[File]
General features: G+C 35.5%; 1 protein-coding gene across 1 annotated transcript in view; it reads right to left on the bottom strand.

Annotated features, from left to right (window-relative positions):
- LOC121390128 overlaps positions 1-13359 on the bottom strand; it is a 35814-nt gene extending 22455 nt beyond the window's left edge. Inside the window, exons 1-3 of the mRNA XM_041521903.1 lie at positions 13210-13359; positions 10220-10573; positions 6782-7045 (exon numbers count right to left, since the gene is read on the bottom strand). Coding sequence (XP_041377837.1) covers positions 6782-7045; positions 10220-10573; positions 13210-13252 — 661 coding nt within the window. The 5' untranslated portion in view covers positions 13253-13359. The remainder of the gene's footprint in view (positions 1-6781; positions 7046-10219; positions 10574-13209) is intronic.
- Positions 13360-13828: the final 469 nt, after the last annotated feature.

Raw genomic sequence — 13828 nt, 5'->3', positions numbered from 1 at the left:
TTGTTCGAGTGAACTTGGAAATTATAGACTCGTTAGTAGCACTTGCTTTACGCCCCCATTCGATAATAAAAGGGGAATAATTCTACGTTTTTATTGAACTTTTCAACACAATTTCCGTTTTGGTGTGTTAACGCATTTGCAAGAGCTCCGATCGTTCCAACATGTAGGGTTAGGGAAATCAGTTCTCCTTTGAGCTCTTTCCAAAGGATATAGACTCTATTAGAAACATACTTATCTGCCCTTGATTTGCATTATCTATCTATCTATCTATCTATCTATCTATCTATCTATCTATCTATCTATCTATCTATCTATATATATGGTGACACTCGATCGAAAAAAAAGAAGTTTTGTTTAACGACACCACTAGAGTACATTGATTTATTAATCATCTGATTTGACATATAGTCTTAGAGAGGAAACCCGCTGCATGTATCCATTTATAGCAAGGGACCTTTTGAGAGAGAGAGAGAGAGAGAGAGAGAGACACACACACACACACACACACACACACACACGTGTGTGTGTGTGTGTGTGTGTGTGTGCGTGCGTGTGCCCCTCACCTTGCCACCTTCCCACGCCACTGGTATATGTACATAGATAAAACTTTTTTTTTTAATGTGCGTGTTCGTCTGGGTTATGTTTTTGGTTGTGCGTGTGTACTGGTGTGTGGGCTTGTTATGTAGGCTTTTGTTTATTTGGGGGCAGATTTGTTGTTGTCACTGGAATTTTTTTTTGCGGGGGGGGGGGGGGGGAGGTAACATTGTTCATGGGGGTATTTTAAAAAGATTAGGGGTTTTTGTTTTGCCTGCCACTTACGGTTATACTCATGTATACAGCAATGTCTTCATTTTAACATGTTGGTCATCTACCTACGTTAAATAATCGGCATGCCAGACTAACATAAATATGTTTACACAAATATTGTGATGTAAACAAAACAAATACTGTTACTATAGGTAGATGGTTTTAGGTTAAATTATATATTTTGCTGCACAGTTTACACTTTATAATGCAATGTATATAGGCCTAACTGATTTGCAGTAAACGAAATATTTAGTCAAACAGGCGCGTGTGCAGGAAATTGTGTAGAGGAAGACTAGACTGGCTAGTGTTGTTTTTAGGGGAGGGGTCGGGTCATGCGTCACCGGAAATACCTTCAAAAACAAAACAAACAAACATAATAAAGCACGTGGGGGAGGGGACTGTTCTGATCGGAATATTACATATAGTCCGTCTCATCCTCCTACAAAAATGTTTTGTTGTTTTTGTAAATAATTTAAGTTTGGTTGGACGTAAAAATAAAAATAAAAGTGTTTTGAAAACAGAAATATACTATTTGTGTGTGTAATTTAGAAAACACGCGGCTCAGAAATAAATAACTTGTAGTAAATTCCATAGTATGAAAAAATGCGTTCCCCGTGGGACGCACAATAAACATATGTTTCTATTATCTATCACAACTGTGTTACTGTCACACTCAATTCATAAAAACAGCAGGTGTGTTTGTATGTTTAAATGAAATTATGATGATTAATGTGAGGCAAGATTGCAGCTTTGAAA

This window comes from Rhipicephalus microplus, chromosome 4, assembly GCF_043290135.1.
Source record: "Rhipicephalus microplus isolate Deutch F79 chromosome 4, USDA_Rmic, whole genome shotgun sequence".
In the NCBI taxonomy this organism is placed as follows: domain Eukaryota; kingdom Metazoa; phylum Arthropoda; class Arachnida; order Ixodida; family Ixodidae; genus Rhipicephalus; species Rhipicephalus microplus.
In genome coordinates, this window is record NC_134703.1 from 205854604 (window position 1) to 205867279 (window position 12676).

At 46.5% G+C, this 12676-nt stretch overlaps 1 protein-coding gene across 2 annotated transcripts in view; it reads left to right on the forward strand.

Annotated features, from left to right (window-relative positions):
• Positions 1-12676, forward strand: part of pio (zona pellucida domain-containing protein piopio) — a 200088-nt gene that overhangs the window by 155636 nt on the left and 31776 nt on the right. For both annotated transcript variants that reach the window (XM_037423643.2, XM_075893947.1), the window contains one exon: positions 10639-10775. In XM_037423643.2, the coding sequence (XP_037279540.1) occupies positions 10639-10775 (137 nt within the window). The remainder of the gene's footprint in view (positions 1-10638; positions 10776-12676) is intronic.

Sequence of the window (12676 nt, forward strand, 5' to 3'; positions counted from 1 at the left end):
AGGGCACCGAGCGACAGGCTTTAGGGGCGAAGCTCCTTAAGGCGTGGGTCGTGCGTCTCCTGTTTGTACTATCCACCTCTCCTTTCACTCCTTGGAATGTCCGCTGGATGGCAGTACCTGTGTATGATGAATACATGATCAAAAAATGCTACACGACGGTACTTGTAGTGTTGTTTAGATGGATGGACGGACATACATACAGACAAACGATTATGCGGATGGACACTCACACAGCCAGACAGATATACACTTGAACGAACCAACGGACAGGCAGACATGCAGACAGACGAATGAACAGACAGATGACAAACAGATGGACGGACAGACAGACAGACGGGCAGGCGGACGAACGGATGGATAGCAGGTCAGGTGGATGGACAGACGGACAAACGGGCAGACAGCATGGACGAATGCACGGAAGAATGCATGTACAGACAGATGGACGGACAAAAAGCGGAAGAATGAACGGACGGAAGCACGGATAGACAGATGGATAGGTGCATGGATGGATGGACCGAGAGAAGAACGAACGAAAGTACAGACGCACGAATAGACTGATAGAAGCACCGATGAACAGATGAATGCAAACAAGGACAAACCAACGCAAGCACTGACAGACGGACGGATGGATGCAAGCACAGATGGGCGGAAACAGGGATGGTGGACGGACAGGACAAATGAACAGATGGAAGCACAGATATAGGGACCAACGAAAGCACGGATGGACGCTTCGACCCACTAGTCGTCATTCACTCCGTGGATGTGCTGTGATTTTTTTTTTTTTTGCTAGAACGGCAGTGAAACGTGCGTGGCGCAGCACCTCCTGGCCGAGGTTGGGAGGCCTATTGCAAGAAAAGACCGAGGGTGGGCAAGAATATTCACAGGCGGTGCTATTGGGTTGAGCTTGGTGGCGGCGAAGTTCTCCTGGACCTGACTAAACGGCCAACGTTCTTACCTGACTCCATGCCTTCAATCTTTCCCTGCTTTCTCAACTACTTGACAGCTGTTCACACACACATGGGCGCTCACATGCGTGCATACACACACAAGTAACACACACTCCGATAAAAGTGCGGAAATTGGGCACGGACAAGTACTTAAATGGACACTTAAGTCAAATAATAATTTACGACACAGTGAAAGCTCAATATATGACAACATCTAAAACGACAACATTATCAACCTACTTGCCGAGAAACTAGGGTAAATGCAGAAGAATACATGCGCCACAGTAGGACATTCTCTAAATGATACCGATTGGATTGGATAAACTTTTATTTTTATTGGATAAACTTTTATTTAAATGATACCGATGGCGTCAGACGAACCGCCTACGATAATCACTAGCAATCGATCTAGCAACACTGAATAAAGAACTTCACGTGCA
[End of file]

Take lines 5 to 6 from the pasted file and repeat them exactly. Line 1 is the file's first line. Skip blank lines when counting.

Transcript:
Raw genomic sequence — 13828 nt, 5'->3', positions numbered from 1 at the left:
TTGTTCGAGTGAACTTGGAAATTATAGACTCGTTAGTAGCACTTGCTTTACGCCCCCATTCGATAATAAAAGGGGAATAATTCTACGTTTTTATTGAACTTTTCAACACAATTTCCGTTTTGGTGTGTTAACGCATTTGCAAGAGCTCCGATCGTTCCAACATGTAGGGTTAGGGAAATCAGTTCTCCTTTGAGCTCTTTCCAAAGGATATAGACTCTATTAGAAACATACTTATCTGCCCTTGATTTGCATTATCTATCTATCTATCTATCTATCTATCTATCTATCTATCTATCTATCTATCTATCTATCTATATATATGGTGACACTCGATCGAAAAAAAAGAAGTTTTGTTTAACGACACCACTAGAGTACATTGATTTATTAATCATCTGATTTGACATATAGTCTTAGAGAGGAAACCCGCTGCATGTATCCATTTATAGCAAGGGACCTTTTGAGAGAGAGAGAGAGAGAGAGAGAGAGACACACACACACACACACACACACACACACACGTGTGTGTGTGTGTGTGTGTGTGTGTGCGTGCGTGTGCCCCTCACCTTGCCACCTTCCCACGCCACTGGTATATGTACATAGATAAAACTTTTTTTTTTAATGTGCGTGTTCGTCTGGGTTATGTTTTTGGTTGTGCGTGTGTACTGGTGTGTGGGCTTGTTATGTAGGCTTTTGTTTATTTGGGGGCAGATTTGTTGTTGTCACTGGAATTTTTTTTTGCGGGGGGGGGGGGGGGGAGGTAACATTGTTCATGGGGGTATTTTAAAAAGATTAGGGGTTTTTGTTTTGCCTGCCACTTACGGTTATACTCATGTATACAGCAATGTCTTCATTTTAACATGTTGGTCATCTACCTACGTTAAATAATCGGCATGCCAGACTAACATAAATATGTTTACACAAATATTGTGATGTAAACAAAACAAATACTGTTACTATAGGTAGATGGTTTTAGGTTAAATTATATATTTTGCTGCACAGTTTACACTTTATAATGCAATGTATATAGGCCTAACTGATTTGCAGTAAACGAAATATTTAGTCAAACAGGCGCGTGTGCAGGAAATTGTGTAGAGGAAGACTAGACTGGCTAGTGTTGTTTTTAGGGGAGGGGTCGGGTCATGCGTCACCGGAAATACCTTCAAAAACAAAACAAACAAACATAATAAAGCACGTGGGGGAGGGGACTGTTCTGATCGGAATATTACATATAGTCCGTCTCATCCTCCTACAAAAATGTTTTGTTGTTTTTGTAAATAATTTAAGTTTGGTTGGACGTAAAAATAAAAATAAAAGTGTTTTGAAAACAGAAATATACTATTTGTGTGTGTAATTTAGAAAACACGCGGCTCAGAAATAAATAACTTGTAGTAAATTCCATAGTATGAAAAAATGCGTTCCCCGTGGGACGCACAATAAACATATGTTTCTATTATCTATCACAACTGTGTTACTGTCACACTCAATTCATAAAAACAGCAGGTGTGTTTGTATGTTTAAATGAAATTATGATGATTAATGTGAGGCAAGATTGCAGCTTTGAAA